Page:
With their second fifth-round selection in the 2012 NHL Entry Draft the Boston Bruins selected Plymouth Whalers’ winger, Cody Payne. One of the more eye-opening competitors at the Boston Bruins 2012 Development Camp, this young forward has impressed with his drive and compete-level.
In his time in the OHL, Payne hasn’t found the numbers one might expect from a pick – even a late one, but his physical game – including some pugilistic prowess – is certainly noteworthy. It’s an aspect of hockey that Payne certainly relishes and it’s one of the things we spoke about after Sunday’s scrimmage.
Cody said that he embraces defending his teammates. If he saw a teammate get hit from behind – you can bet those gloves would be off lickety-split.
During the first scrimmages of this camp, we saw Payne’s confrontational nature in full display as he engaged physically, verbally and otherwise with several members of the opposition. The 6’2, 200 lbs. winger went back and forth with top-prospect Ryan Spooner and the 6’3, 215 lbs., Justin Courtnall of Boston University.
There were no ‘takers’.
Afterwards he said (of the non-fistic scraps): “You know what? It’s a very competitive camp. Things happen out there – everyone’s competing for a job. Still, we’ve got a good group of guys [so they leave it on the ice].”
Even for his relatively skinny frame, there’s a wiry strength. He drives the net hard – with a purpose – almost every time down the ice. Payne goes in heavily on the forecheck with nearly reckless abandon, forcing turnovers and creating havoc.
Looking back on my notes through the week there are dozens of instances of: “Payne drives the net, hard,” “Payne a force on the forecheck,” and similar. He’s got a very impressive motor – even if his wheels haven’t caught-up just yet.
Asked if his nearly-continual presence in the dirty areas was something Boston Bruins fans can expect to see more of down the road, he replied, “Yeah, definitely. That’s a big part of my game. I’m not afraid to go to the dirty areas and get the puck and take what’s mine and set-up my teammates… I’ll finish off the plays, too.”
I asked Providence Bruins coach Bruce Cassidy about Payne’ performance and he was encouraged:
“I liked him. I thought earlier in the week… he was struggling, but today he grabbed it. You know, it’s funny that [Alex] Khokhlachev is a center… so we’re a little short with [centers], … So Payne all of a sudden is in the middle of the ice as this bigger, I don’t want to say gangly, but he’s you know got length, and I thought he looked good.”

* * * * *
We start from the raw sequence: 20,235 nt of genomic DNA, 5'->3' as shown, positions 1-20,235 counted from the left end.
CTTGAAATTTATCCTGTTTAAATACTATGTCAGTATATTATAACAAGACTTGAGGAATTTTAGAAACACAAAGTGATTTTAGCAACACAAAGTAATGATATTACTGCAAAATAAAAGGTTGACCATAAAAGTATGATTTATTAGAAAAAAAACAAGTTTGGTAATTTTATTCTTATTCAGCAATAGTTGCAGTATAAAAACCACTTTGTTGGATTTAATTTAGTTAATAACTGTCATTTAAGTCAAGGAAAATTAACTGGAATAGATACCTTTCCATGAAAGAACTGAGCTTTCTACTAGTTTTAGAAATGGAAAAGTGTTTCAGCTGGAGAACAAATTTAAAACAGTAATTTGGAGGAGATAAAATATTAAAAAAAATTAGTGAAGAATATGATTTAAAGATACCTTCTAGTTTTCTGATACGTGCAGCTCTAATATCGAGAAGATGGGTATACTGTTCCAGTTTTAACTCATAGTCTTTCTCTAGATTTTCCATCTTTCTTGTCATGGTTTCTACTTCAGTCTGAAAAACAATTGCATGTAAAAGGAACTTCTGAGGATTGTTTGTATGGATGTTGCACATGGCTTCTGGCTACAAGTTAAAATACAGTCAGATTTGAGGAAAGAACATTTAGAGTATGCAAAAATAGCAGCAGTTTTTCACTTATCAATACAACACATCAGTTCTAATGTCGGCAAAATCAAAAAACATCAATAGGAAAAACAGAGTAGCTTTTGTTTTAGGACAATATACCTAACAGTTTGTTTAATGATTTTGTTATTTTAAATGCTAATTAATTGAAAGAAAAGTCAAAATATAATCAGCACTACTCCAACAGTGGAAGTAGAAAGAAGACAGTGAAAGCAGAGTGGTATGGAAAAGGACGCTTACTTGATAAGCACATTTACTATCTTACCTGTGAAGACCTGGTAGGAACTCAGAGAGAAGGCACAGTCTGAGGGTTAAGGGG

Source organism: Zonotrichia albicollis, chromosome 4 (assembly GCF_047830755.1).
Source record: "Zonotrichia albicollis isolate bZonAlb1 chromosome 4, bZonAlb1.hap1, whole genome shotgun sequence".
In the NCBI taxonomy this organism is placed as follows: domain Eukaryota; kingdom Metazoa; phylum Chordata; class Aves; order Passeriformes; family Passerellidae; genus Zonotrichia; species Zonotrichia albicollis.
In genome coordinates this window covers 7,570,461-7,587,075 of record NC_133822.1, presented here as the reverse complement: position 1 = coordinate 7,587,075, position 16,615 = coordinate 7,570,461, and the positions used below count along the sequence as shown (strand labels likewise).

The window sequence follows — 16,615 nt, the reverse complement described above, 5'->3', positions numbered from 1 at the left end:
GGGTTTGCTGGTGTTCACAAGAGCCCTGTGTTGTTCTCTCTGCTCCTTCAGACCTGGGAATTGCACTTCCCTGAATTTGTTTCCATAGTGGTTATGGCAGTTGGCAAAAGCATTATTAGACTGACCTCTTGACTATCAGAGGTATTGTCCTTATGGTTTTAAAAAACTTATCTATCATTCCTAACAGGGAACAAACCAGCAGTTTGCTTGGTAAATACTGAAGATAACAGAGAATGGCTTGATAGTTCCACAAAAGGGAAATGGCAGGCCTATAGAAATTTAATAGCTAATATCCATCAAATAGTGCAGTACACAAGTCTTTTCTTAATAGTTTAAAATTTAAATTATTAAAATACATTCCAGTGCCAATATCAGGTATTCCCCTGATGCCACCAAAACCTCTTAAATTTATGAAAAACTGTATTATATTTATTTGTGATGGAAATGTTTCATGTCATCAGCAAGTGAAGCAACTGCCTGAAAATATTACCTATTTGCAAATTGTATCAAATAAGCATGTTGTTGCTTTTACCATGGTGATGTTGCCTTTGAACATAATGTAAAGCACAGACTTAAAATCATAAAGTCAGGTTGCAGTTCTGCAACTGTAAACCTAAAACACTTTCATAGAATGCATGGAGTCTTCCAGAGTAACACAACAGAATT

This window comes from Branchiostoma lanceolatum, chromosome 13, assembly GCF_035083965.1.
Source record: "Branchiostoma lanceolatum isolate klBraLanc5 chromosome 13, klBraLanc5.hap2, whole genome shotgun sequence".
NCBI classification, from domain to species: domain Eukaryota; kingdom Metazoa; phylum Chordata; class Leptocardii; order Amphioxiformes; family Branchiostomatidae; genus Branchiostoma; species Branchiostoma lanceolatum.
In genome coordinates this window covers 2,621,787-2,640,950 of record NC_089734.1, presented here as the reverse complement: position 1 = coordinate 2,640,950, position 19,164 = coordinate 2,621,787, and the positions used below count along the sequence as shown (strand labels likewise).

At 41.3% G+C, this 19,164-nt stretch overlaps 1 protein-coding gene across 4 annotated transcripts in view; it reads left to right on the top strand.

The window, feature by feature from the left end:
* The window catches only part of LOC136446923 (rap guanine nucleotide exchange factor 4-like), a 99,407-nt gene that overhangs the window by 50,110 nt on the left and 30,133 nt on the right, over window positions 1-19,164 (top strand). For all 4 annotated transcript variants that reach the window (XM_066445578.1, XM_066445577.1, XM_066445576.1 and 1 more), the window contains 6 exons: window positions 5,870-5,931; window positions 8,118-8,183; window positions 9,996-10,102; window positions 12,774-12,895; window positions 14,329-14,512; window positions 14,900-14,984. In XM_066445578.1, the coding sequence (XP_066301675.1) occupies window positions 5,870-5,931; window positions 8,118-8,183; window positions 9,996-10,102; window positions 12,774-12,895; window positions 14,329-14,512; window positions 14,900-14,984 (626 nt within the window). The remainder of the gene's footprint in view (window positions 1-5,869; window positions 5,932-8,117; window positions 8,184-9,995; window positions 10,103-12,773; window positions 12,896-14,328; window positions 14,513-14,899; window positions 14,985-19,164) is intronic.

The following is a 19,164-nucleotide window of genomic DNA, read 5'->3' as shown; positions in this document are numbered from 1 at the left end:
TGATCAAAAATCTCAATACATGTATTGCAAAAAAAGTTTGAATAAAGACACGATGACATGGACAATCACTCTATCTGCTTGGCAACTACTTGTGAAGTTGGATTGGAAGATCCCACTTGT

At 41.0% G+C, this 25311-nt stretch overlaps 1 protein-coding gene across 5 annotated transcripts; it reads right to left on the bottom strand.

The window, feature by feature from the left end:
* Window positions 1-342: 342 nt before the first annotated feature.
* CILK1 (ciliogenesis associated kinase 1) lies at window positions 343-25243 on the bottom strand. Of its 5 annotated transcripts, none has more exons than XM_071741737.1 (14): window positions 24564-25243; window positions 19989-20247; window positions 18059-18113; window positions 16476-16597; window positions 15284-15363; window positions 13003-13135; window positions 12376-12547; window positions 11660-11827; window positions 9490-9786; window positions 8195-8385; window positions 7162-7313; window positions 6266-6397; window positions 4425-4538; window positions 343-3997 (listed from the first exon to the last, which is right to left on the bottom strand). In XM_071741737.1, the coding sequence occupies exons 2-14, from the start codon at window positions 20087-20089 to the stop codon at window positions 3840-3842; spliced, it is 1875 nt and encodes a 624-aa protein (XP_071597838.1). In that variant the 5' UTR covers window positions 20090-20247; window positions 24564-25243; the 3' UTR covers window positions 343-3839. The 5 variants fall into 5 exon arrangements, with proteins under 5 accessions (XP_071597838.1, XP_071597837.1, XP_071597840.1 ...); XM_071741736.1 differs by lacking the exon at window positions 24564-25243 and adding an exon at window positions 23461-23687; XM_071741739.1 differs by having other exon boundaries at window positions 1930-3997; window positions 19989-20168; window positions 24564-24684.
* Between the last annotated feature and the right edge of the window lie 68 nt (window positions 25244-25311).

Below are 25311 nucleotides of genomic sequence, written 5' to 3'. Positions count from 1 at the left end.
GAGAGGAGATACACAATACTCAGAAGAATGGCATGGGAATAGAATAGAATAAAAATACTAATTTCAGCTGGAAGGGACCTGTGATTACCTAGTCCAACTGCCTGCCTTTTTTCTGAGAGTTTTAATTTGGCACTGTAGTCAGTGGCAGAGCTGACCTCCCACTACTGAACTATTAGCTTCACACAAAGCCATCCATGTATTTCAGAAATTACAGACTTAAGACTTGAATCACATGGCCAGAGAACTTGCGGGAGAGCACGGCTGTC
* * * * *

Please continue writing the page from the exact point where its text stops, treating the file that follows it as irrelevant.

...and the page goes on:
Cassidy Continued, “You know, he’s going through the middle of the ice with speed with his head up with the puck, so I liked his game today. He’s a guy that I thought was better in the scrimmages than he had been during the week in some of the practice drills.”
Pegged as a ‘sleeper’ by a number of scouting-services before the Draft, Payne possesses considerable ‘untapped’ potential. I questioned him about which particular ability he would like to ‘tap’ into the most, and he responded, “I’d like to show off my hands – I know I got ‘em and I have a pretty good shot, too… I’m not just a fighter. I can put pucks in-net and I have good vision.”
Payne agreed that there is some considerable competitiveness and trash-talk going on between the plethora of current and former OHL players at Development Camp: “It’s all good fun and the camp’s got a high compete-level so things happen on the ice… but once you get off [the ice] its all left there…”
Obviously, Cody’s goal is to make the Bruins. But if he was sent back to the Whalers for the 2012-13 season, he described his goals:
“[I want to] help the team out a lot – do what I can and do what I’m asked to do… get some points and help the team on the score-sheet as long as the hits [and the physical play is maintained]… just keep protecting my teammates and putting the puck in the net.”
If Payne brings the effort and physicality that he’s displayed thus-far at Camp – the player that returns to Plymouth will be a potent weapon, indeed.